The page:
This, from last week’s watercolour class, is a continuation of the painting I started the previous week and is very almost complete.
For this work we were shown the effect that can be produced by using a palette that wasn’t based on the primary colours, but which was still harmonious.
In David Forster’s demo, he used:
Windsor Green (a strong green)
Windsor Violet (strong purple)
The first 2 colours mix to produce mauves and blues, then adding orange produces browns. He also had Lemon Yellow handy to add when required.
Because I didn’t have some of the colours, David picked these out for me to use in the above painting:
This a cool, green mix. For a warm, brown mix (not the obvious choice for a moonlit lake scene), I could have used:
I wasn’t keen on producing a green image, so I was light on the Windsor Green and mixed in crimson and blue quite extensively to produce purple-blue colours. Note that the colours differ from the blues (bright and grey) and muddy purples of my recent sky paintings.
I am very pleased with the rippling effect I achieved in the ice as it reaches the shore but not so pleased with the lightness of the mountains and may work on them further.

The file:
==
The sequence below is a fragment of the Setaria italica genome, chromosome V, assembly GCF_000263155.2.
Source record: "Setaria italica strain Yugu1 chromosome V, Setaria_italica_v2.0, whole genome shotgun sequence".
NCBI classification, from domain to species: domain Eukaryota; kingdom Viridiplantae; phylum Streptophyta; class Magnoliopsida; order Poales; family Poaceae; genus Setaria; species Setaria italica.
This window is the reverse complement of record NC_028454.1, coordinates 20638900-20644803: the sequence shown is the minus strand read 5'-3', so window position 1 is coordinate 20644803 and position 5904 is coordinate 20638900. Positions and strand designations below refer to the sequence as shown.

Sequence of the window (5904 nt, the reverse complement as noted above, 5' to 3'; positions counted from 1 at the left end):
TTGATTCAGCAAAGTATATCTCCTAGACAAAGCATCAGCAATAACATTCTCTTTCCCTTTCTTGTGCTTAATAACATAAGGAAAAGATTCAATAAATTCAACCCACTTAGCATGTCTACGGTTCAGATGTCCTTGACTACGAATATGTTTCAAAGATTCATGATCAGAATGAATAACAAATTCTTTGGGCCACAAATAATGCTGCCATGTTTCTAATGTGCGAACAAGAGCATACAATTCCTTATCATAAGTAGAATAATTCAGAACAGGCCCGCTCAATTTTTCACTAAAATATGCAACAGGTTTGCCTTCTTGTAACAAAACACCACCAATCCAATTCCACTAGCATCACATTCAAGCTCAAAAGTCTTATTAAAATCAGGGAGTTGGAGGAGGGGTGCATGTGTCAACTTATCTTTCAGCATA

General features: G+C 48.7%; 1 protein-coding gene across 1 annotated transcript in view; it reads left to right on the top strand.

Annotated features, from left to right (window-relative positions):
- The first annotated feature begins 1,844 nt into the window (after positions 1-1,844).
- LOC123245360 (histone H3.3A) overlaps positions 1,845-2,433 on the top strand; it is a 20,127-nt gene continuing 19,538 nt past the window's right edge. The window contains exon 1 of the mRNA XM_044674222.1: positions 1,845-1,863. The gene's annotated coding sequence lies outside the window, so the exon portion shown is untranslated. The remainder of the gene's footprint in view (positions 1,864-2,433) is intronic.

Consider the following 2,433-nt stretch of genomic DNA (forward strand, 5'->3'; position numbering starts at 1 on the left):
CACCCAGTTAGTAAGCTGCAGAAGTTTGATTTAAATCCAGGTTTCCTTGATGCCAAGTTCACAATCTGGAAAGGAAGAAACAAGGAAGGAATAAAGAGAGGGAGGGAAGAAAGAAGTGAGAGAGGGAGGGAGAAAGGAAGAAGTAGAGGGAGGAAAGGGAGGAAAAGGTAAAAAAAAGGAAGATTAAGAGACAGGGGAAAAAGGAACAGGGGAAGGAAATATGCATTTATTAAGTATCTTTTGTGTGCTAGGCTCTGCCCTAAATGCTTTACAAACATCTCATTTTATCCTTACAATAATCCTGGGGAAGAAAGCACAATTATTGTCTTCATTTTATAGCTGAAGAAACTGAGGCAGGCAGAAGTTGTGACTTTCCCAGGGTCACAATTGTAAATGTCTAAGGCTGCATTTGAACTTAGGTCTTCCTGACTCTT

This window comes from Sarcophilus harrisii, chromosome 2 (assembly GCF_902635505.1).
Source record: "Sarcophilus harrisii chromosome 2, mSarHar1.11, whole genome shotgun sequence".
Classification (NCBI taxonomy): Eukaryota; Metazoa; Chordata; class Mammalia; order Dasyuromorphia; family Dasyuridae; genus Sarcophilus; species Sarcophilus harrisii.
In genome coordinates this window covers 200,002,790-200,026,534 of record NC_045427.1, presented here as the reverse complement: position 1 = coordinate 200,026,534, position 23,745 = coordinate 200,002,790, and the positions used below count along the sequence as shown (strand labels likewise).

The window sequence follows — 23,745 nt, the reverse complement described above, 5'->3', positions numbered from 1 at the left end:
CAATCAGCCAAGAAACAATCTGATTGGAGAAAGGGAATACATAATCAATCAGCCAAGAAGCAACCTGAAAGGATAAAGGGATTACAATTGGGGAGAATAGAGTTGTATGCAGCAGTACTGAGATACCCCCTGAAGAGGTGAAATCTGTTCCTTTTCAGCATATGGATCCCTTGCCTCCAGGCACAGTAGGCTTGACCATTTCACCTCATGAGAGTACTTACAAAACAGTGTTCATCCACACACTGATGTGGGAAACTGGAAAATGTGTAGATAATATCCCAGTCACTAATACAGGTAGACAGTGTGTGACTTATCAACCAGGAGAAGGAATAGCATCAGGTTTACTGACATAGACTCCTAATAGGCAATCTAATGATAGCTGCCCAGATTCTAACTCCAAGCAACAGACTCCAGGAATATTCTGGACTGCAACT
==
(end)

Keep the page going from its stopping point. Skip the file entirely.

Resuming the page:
For my own reference, these are the steps I followed to produce the painting:
1) Pencil in the basic areas of the image.
2) On dry paper, paint the sky, leaving a blank space for the moon. In my enthusiasm I failed on this first bit and painted over where the moon was to be. To rectify this mistake I lifted the paint out of the area with a clean wet brush and tissue.
3) From painting the sides of the water fairly darkly (will dry lighter), paint the water up to the blank moon reflection.
4) With a dry brush, paint more of the water, including the darker patches. We’ll come back to the water again later.
5) Paint the mountain area.
6) Using slightly browner paint, paint the muddy, rocky area at the bottom of the image.
7) Paint rocks in the water, and add a second layer of paint to the bottom third of the lake, to darken it.
8) With very dark paint, do the bank of trees. After letting it dry a bit, add a suggestion of some tree details. Bleached trees can be obtained by adding yellow to the mix.
9) Add more around the bank and the water to evoke form. To smooth hard edges, I applied a small amount of water using a clean brush.
10) With a fine brush, paint the ripples of the ice using angular forms.